|The kind of battle I find myself fighting...|
Give me a break!
You can dig up someone who strongly objects to anything, and someone who just as strongly advocates it. For most of us, we've got waaaaaaay more in common that not. Most of us moms don't have the energy to wage any kind of war, except maybe on diaper stink. Or tiny Lego clutter (because those things hurt). Most of us just want someone to get through this motherhood thing with - no matter what our own motherhood experience looks like.
Child-free? Sweet! Let's go out last-minute after bedtime. Or, if you like children but don't want (or yet have) any of your own? Come have dinner at our place! (Or not right now, unless you can bring your own table and chairs or are cool with not sitting in the same room...because our new house lacks a real dining area...)
Child-free and dislike kids? Well, our friendship is going to have to be somewhat on hold for awhile because those little jerks just won't leave me alone! I totally respect your choice - at times I'm even jealous of it. I haven't had an uninterrupted conversation that I didn't pay a sitter for in 5 years. I'm going to start a career in my late 30s, and that's a pretty scary notion. Do I regret having my children? Absolutely not. But do I think it some sort of imperative that I be a mother to be a woman? Of course not.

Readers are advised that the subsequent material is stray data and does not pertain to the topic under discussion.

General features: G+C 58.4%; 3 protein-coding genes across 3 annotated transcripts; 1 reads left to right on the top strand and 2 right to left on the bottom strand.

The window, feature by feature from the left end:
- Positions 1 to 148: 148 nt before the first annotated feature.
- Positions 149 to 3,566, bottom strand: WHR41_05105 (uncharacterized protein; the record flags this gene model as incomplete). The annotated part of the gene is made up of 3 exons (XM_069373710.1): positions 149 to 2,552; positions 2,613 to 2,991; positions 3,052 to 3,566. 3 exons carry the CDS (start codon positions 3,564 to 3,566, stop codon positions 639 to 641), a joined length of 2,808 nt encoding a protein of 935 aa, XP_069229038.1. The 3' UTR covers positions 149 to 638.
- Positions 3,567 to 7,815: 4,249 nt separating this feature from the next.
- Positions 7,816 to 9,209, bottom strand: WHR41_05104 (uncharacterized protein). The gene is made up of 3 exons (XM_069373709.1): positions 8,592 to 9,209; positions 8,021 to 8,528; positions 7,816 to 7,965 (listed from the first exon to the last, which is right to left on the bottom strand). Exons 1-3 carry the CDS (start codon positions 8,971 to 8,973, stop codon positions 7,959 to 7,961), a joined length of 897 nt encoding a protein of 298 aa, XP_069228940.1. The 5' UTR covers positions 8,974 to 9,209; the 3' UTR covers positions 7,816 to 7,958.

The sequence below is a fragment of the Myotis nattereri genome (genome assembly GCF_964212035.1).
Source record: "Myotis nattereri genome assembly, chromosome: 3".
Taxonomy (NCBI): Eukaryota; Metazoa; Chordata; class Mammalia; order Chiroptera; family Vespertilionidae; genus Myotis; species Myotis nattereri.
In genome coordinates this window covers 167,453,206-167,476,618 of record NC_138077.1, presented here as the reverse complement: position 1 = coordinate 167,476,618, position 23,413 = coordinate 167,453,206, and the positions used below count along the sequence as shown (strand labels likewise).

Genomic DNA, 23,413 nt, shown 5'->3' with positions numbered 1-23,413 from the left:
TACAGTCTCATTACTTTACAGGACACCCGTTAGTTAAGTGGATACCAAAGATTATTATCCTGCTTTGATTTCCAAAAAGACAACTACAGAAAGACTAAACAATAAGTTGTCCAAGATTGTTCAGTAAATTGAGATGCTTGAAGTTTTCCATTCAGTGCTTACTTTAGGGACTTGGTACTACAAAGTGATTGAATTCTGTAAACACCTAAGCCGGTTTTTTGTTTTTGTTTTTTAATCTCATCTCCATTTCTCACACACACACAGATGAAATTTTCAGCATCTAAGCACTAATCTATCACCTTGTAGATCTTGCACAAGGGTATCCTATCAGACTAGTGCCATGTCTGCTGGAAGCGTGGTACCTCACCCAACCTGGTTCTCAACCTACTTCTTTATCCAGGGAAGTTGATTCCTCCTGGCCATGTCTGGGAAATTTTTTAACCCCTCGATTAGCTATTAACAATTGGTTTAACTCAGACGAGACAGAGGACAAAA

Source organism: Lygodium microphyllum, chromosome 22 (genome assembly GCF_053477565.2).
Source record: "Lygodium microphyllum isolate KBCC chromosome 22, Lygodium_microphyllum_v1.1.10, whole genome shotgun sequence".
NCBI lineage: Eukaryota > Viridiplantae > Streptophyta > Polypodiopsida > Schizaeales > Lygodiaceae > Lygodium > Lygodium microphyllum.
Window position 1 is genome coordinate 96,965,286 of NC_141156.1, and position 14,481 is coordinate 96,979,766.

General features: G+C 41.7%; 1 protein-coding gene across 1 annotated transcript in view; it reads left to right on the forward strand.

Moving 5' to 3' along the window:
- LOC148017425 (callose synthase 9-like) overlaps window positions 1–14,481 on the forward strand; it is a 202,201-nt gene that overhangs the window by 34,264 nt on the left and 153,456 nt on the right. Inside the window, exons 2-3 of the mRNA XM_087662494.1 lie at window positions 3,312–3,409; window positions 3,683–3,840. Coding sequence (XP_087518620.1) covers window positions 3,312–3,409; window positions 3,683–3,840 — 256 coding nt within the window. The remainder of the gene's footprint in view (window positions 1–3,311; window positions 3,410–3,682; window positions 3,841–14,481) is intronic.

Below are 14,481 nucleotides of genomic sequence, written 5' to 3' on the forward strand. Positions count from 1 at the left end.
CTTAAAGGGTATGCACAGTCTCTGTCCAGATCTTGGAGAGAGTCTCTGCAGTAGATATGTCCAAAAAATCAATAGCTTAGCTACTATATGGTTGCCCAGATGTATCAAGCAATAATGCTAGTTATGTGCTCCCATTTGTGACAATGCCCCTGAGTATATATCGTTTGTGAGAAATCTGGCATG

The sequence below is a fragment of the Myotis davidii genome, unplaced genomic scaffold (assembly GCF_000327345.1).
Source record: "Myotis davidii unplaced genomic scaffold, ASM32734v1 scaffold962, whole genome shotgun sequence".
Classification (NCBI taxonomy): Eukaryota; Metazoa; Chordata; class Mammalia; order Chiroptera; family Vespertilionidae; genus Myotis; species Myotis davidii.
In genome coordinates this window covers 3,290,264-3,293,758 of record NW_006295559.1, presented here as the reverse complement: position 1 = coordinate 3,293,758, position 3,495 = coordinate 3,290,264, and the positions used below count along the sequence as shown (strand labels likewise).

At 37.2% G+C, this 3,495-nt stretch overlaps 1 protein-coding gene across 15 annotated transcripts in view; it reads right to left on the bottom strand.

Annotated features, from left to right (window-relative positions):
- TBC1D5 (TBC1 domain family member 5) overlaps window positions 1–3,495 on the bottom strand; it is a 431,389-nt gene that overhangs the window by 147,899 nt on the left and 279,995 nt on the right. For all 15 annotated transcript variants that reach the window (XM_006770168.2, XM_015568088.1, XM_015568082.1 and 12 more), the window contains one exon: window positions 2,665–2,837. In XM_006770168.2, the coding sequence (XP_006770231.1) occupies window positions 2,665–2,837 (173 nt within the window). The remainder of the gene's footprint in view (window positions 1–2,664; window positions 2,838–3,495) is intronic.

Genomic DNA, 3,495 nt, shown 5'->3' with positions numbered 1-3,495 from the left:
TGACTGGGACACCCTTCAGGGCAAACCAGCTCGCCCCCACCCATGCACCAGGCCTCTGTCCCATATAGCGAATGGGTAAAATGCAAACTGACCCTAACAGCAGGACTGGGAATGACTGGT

My point is, I am not waging a war against other women. No one I know is waging this war! Moms or otherwise, this "Mommy War" is a media creation to sell magazines and products. It might as well be part of A Day in the Life of a Target-Market Female.
The Mommy Wars bear an unfortunate resemblance to the perpetual war in Orwell's Nineteen Eighty-Four. We women do not break down into heterogeneous groups along easy-to-spot lines.
And we certainly don't divide into something akin to Oceania, Eurasia, and Eastasia and wage perpetual war. Just as in 1984, this is an outside force - one we (implicitly or explicitly) expect to reflect reality and keep us informed - purposely and deceivingly making it look as though we must constantly battle to maintain our values and lifestyle.
In reality, these magazines and so-called journalists are constantly battling to maintain our readership. I fear that it perpetuates a lack of trust in each other.
Wouldn't it be more interesting and less stressful to read stories that help us understand people who, on the surface, seem to be very different from us? Shouldn't we be looking for common ground to end these silly wars? Wouldn't that, perhaps, help end the very real wars in our world?
|Thanks to Amanda Field Photography for these great photos she took last spring!|